With the modern techniques for making lenses, it's more impressive each time I see a new lens come off the shelf because I was literally A-B testing those Signature Primes, and going, "Hang on, show me the one with the distortion and the one without." It was almost hard to pick it. In that instance, a big part of our job is removing the lens distortion when we're doing a full CG shot.
NFS: Can you take us through that process?
Dearing: Say we're extending a building, and you've got really straight lines. Obviously if the camera's panning through all that, then there's an amazing amount of warping and distortion that's going on, we have to remove that. Then we have to create our CG to get everything to line up straight. Then, because we've studied the amount of distortion, we add that amount of distortion back on the final comp shot. So if there's less of that original distortion, then there's less chance that we're going to be off.
It does become easier, but it's not a huge amount of impact. It's just something we have to pay attention to and then adjust our settings in the control software to facilitate a perfect shot. Which really is our end game, so it's just about changing directions slightly.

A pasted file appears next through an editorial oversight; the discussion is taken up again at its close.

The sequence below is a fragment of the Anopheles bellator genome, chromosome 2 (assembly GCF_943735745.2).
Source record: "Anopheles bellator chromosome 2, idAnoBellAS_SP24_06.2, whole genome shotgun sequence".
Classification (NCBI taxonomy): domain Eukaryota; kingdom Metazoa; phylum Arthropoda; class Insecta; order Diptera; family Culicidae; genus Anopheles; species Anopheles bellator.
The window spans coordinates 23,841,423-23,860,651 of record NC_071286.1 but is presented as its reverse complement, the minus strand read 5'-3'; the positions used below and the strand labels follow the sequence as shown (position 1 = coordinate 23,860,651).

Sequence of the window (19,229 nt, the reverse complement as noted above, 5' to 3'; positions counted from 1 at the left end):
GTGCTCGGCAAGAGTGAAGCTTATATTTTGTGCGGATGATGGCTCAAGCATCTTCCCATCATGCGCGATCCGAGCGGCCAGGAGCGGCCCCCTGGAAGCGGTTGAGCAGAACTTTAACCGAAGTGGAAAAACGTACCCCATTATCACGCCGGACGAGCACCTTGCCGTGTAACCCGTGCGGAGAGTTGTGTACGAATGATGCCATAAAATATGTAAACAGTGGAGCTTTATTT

I notice the noise in some of the channels starts to change it, too. I guess it's the actual camera body itself. The darker a shot gets, the more grain there is in a particular channel.
It was the blue channel on this film. It was really buzzy, like probably twice, or even three times the amount of digital grain that other channels had. We'd have to study that, and make sure that when we added our grain back on to a CG element, that it matched exactly.
NFS: I wanted to ask about the decision-making and the creation of the "Invisible Man" himself.
Dearing: It was a roundtable in pre-production. I met with Leigh and the art director. We all came armed with concept frames and every image you can imagine of every superhero suit that we've ever seen. And within two minutes, it was like, "Throw all those away." None of them struck a chord with Leigh, and there wasn't anything that he really wanted to do, go anywhere near a kind of superhero vibe.
But a lot of the underlying suits are very tight-fitting to show the form of the athletic prowess of whoever's wearing it. So we quickly realized that we wanted something that was pretty tight fitting. And then, there is a bit of a link to a previous film, Upgrade again, where hexagons were quite a starring part, a big scene in a lot of the technology that was in it. So, we quickly started looking at those sorts of shapes again.